Freedom-loving cow leaves the EU
The outcry in the social media has proven effective: the Bulgarian cow Penka will not be slaughtered after leaving the EU in May on an unauthorised field trip to non-EU member Serbia. Bulgarian veterinary authorities had argued that the cow had to be killed, citing EU import regulations. But after receiving a clean bill of health Penka has been given a new lease on life. Europe's journalists can't get enough of the story.
Penka can't read prohibition signs
24 Chasa is delighted that the animal will be allowed to live and condemns the Brussels bureaucracy:
“Who would even think of issuing a ban on animals? Is there such a thing as a sign in cow language that reads: 'Border crossers will be slaughtered at their own expense'? Are the Bulgarians who travel to Serbia every weekend to fill their bellies with Pljeskavica seen as potential bacterial threats? ... One of these days bureaucracy and mental blinkers will be our downfall, you'll see. If the media hadn't reacted, Penka would have paid with her life - for nothing at all.”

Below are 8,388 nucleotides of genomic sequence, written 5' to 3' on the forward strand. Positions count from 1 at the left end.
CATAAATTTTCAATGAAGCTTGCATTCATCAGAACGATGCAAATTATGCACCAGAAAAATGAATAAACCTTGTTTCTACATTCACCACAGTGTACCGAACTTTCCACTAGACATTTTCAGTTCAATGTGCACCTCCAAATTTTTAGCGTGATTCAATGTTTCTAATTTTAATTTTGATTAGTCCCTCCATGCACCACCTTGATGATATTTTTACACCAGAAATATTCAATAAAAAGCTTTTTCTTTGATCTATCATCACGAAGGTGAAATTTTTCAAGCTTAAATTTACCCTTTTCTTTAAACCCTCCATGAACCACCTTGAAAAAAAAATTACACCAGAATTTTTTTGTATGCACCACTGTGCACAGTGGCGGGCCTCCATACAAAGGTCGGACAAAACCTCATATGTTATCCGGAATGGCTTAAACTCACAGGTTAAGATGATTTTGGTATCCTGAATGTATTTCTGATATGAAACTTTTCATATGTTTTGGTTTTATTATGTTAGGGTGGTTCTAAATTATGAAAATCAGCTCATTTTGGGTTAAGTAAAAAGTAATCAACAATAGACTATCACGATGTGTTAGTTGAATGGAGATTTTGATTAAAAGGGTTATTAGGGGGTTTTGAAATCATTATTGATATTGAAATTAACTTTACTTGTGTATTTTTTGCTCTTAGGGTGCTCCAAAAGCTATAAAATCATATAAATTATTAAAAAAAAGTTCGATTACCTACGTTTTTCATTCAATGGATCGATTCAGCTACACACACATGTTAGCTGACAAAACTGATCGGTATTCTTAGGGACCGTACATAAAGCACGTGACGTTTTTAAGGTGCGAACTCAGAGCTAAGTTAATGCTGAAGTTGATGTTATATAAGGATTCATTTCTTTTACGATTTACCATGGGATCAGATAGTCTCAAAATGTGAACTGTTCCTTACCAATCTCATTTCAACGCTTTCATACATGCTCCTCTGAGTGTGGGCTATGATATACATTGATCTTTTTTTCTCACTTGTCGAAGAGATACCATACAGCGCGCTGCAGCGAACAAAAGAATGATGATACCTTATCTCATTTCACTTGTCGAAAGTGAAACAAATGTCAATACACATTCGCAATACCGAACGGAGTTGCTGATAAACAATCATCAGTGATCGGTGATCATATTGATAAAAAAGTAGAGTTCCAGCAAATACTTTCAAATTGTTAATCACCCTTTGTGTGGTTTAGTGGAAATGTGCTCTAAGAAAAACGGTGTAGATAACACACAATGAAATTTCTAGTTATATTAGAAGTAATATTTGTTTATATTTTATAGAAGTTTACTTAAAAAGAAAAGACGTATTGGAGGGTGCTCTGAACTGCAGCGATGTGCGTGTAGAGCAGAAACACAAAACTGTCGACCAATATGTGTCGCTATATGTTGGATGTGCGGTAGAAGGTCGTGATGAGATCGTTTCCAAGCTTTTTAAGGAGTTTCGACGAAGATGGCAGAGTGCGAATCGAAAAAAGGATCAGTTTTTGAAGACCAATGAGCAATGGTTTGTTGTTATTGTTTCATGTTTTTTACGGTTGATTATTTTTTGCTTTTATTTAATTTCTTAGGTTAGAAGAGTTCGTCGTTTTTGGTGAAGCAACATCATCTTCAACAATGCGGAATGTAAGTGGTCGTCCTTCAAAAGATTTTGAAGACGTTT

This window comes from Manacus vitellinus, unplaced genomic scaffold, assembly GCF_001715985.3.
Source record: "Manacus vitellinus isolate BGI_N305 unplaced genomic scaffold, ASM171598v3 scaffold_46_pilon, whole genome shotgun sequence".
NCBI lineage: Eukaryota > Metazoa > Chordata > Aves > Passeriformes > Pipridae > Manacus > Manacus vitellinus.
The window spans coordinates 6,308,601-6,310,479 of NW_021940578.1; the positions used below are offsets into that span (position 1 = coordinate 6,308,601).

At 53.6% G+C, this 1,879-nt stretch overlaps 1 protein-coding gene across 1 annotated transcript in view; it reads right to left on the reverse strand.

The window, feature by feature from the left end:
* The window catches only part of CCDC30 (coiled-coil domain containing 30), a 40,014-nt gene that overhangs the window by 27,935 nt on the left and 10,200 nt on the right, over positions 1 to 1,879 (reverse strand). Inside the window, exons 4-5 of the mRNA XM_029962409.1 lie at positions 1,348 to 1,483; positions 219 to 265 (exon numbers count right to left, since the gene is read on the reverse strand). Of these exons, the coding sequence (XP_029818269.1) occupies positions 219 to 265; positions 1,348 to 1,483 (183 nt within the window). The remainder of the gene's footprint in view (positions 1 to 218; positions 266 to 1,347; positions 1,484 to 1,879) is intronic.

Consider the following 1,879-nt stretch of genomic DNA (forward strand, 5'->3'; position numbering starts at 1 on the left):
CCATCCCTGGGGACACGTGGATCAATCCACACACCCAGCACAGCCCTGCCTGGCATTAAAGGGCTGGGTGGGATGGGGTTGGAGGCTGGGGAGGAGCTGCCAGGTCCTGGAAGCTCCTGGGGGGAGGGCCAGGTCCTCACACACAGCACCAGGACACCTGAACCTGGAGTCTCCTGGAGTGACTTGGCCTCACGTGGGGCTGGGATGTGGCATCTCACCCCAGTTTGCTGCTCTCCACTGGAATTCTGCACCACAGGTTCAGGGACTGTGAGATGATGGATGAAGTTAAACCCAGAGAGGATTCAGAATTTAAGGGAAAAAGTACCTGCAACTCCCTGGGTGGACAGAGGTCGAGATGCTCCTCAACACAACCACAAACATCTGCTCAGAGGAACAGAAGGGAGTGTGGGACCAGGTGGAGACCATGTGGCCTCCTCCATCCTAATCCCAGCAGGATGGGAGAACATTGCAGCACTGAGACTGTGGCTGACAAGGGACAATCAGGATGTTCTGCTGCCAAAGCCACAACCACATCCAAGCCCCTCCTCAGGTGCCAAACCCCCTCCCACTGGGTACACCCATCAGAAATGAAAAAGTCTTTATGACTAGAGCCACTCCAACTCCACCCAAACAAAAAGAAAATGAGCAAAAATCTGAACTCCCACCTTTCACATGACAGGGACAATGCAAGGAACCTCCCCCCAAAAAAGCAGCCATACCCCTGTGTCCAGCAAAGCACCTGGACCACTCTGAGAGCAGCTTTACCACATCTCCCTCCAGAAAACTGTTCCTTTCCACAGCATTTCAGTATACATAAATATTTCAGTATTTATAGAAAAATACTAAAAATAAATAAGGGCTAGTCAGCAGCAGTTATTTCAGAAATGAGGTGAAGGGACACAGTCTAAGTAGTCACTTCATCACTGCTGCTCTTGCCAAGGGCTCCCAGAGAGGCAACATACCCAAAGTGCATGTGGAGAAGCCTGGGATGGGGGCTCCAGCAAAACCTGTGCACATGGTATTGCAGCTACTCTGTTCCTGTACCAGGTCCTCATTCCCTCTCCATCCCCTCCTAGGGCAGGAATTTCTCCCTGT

Mad cow disease forgotten - the EU's to blame!
Svenska Dagbladet finds the media coverage in Britain, where The Daily Telegraph launched a petition to save the cow, particulary annoying:
“For years British journalists have been trumpeting half-lies and whole lies about the EU. ... It's become standard practice for journalists to copy such texts without even asking themselves whether there could be anything more behind the Penka affair than brainless EU regulations passed by idiot bureaucrats just to annoy normal people - and above all sensible Brits. ... Which country did mad cow disease come from again? A fatal disease that claimed hundreds of lives? Britain. There is every reason to thank the Bulgarian authorities for their exemplary measures taken to control diseases.”